National Secular Society on churches, charity and the conferring of privilege

There are many ways to do good, including campaigning for human rights and equality over discrimination and prejudice, but charitable work is not a bargaining chip for special privileges, argues Alistair McBay.
Recently some Christian leaders in Scotland angered at secularists challenging their privileges have responded by pointing out the National Secular Society and other secular groups don’t run care homes, or operate food banks, or run adoption agencies. Secularists have been the target of this ill-informed sniping from both the Free Church of Scotland and the Church of Scotland, and Anglican and Catholic leaders have made similar attacks in the past. So here is an attempt to set the record straight on a few points.
First, let’s deal with the obvious. The NSS is not a registered charity, it is a not-for-profit campaigning organisation. It would be more accurate for the churches to compare us not with themselves, but to the Christian not-for-profit think-tank Ekklesia, which is also a campaigning group, not a registered charity, and doesn’t run care homes or food banks. Perhaps the Christian Institute might be another more appropriate comparator – it is a registered charity but which spends its funds on campaigning for ‘Christian influence in a secular world’, and not on food banks.
So while it is true that the NSS runs no care homes or food banks, the religious leaders who condemn us for failing the vulnerable can be accused of the very same. For example, they have never campaigned for equality for the LGBTi community. In fact, they continue to campaign for LGBTi rights to be restricted and for Christians to be able to practise discrimination and prejudice against them through exemptions from the Equality Act. They also campaign to retain the legal right to exclude children and teachers on the grounds of their parents being of the ‘wrong’ religion or no religion. There is not much charity in evidence here – just the demand that Christian belief be seen to confer a right to discriminate against, segregate and exclude vulnerable groups.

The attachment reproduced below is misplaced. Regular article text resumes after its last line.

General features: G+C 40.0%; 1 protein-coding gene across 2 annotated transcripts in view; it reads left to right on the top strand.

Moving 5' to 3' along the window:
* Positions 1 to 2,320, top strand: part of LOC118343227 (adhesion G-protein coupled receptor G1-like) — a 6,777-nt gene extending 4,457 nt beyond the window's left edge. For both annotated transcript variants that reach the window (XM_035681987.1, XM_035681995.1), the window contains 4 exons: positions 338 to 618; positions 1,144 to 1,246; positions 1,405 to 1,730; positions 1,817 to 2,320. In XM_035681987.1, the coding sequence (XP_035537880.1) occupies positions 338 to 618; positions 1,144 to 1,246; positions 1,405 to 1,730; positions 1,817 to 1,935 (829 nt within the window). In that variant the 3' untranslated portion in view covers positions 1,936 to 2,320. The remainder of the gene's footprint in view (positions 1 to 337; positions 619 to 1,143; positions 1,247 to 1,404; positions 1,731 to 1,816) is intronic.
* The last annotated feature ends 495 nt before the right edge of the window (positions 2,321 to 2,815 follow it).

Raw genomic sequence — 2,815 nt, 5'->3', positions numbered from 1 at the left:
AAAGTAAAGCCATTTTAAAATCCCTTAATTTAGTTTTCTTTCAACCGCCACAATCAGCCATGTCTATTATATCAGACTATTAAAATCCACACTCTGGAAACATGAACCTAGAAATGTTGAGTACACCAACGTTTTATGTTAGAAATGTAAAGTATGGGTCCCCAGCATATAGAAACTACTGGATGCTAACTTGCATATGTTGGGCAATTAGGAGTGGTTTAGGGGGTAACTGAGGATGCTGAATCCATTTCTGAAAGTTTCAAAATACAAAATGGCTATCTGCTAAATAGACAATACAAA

I know of no secular charity that prostitutes its charitable works as justification for retaining special privilege in society – that seems to be the sole prerogative of some religious groups. All over the UK, every day of the year, people of all religious beliefs and none perform selfless works and activities to raise funds for those worse off in some way, or give up their valuable personal time as volunteers to make better the lives of others less fortunate. Yet the only people who consistently brag (sorry, bear witness) about what they do in this regard are church leaders looking to leverage this work in exchange for power and privilege, and to champion their allegedly superior belief system.

Continue reading here.

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